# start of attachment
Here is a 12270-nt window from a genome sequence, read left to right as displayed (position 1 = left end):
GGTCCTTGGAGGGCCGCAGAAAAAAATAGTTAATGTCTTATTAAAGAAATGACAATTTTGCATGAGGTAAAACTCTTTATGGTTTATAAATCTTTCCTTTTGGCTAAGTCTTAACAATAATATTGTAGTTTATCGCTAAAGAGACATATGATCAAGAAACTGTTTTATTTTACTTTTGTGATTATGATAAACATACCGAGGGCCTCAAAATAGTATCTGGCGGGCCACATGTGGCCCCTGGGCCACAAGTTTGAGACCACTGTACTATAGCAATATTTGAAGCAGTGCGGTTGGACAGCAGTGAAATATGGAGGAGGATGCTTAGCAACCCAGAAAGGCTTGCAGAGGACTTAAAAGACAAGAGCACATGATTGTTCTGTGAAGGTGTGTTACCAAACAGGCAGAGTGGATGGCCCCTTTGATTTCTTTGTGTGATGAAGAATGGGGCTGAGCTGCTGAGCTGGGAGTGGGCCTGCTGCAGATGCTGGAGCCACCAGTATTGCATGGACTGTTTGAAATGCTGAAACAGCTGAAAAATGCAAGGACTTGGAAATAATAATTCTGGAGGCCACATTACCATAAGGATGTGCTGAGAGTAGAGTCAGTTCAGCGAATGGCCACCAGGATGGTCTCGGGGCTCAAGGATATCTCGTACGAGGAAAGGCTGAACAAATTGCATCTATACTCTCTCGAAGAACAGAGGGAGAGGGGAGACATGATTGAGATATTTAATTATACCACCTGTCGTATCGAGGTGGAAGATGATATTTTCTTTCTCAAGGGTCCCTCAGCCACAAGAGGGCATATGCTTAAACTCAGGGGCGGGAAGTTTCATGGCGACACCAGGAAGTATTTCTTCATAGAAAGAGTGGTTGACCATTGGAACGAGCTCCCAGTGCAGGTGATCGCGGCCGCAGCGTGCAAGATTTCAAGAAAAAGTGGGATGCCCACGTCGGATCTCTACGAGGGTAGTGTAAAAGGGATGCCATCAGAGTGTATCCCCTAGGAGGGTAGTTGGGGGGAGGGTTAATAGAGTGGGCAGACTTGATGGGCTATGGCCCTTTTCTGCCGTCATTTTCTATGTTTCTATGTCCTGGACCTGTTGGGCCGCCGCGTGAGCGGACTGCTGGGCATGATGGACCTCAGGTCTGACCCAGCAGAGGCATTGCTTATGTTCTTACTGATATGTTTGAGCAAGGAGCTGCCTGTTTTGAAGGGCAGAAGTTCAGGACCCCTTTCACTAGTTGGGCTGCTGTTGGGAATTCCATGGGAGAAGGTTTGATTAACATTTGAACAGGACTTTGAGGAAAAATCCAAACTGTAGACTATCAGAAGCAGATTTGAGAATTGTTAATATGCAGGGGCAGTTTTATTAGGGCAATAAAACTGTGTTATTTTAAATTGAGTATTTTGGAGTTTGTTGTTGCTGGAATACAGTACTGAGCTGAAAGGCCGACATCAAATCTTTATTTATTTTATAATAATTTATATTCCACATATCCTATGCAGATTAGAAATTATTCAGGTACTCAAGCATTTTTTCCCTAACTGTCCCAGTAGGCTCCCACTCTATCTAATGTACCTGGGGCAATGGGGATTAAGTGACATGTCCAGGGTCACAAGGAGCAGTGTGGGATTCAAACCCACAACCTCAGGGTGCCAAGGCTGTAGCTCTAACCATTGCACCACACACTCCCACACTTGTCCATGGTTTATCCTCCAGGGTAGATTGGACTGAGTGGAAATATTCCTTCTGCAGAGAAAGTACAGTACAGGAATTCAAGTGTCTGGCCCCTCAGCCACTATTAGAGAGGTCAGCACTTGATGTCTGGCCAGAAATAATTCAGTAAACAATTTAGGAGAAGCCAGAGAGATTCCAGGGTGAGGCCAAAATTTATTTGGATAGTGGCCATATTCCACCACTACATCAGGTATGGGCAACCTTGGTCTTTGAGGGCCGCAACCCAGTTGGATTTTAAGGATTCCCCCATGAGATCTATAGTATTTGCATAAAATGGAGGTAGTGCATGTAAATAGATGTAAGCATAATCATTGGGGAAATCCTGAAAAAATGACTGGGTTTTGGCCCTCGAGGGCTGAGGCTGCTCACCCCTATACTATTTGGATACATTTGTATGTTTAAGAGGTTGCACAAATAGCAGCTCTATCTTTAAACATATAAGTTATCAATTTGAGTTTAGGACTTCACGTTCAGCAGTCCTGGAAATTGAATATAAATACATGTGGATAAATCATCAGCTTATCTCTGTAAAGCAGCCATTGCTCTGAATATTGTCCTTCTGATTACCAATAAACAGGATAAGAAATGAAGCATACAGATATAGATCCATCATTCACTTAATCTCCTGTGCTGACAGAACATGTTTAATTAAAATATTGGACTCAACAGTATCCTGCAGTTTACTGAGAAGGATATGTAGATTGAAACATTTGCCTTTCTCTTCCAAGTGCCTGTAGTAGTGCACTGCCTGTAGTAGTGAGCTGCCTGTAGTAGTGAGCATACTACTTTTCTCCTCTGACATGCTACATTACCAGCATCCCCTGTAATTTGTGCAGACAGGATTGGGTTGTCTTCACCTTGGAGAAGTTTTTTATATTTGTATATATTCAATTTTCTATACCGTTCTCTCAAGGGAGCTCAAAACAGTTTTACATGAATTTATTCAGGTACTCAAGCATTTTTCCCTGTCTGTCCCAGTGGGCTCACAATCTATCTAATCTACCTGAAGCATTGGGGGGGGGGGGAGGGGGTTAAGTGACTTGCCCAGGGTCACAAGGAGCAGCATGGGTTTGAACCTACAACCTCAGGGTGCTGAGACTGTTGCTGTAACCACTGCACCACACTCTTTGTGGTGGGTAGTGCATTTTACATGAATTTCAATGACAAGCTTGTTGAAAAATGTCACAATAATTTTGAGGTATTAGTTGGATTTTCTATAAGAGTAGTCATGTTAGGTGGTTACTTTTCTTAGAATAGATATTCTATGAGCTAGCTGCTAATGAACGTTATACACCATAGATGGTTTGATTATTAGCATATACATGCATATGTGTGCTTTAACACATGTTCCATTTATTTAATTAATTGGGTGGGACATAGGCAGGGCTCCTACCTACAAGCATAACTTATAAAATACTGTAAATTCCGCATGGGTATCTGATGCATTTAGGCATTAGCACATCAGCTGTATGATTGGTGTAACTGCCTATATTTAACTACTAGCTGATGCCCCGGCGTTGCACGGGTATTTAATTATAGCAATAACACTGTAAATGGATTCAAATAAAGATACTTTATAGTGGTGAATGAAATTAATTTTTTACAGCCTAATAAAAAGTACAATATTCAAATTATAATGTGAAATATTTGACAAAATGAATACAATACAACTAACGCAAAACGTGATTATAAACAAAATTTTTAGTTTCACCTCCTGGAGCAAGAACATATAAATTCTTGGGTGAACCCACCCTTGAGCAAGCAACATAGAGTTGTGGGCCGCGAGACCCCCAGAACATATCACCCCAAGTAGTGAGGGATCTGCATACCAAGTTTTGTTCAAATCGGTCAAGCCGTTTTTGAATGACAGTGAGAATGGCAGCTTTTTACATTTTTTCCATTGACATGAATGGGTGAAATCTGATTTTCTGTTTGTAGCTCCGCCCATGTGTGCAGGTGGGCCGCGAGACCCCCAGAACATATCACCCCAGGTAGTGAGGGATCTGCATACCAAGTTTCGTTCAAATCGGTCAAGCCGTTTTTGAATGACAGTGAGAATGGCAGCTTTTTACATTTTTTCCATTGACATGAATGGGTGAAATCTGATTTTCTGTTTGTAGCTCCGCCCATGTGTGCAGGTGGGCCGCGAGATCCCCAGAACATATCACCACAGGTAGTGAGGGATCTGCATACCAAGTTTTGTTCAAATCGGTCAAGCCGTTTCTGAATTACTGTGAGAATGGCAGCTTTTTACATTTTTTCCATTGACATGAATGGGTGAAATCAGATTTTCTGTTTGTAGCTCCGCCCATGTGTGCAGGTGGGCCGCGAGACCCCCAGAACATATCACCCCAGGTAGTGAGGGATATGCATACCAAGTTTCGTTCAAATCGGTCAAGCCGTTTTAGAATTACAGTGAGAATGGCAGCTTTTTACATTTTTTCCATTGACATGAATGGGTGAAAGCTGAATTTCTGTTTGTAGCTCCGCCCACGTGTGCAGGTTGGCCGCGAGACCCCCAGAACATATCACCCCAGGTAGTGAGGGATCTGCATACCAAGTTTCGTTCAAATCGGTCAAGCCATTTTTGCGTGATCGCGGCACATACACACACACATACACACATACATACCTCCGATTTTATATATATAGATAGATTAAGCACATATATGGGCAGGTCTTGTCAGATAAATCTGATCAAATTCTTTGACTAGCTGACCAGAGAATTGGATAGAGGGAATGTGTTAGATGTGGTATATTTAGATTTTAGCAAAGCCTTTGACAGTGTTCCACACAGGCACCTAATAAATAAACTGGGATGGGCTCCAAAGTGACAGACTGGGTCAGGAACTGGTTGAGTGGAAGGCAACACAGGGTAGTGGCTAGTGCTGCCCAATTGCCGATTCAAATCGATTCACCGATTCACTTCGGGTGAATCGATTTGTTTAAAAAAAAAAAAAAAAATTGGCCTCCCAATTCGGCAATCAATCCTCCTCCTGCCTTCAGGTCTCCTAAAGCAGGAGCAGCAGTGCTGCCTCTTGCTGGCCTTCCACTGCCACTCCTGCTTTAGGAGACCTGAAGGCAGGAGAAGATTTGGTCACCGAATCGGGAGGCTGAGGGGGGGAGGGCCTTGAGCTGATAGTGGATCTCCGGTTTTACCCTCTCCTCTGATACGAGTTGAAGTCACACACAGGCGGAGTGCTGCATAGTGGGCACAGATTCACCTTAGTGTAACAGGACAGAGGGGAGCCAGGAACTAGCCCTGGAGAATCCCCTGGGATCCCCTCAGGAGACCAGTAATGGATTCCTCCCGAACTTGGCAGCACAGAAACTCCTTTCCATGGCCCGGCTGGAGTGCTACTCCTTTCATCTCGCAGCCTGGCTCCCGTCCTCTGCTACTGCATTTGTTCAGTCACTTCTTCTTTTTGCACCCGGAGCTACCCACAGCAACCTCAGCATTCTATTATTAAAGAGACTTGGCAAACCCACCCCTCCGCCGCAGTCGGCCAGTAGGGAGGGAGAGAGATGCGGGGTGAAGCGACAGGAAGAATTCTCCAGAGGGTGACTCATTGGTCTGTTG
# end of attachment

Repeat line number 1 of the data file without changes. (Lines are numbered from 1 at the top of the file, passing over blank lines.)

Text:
Here is a 12270-nt window from a genome sequence, read left to right as displayed (position 1 = left end):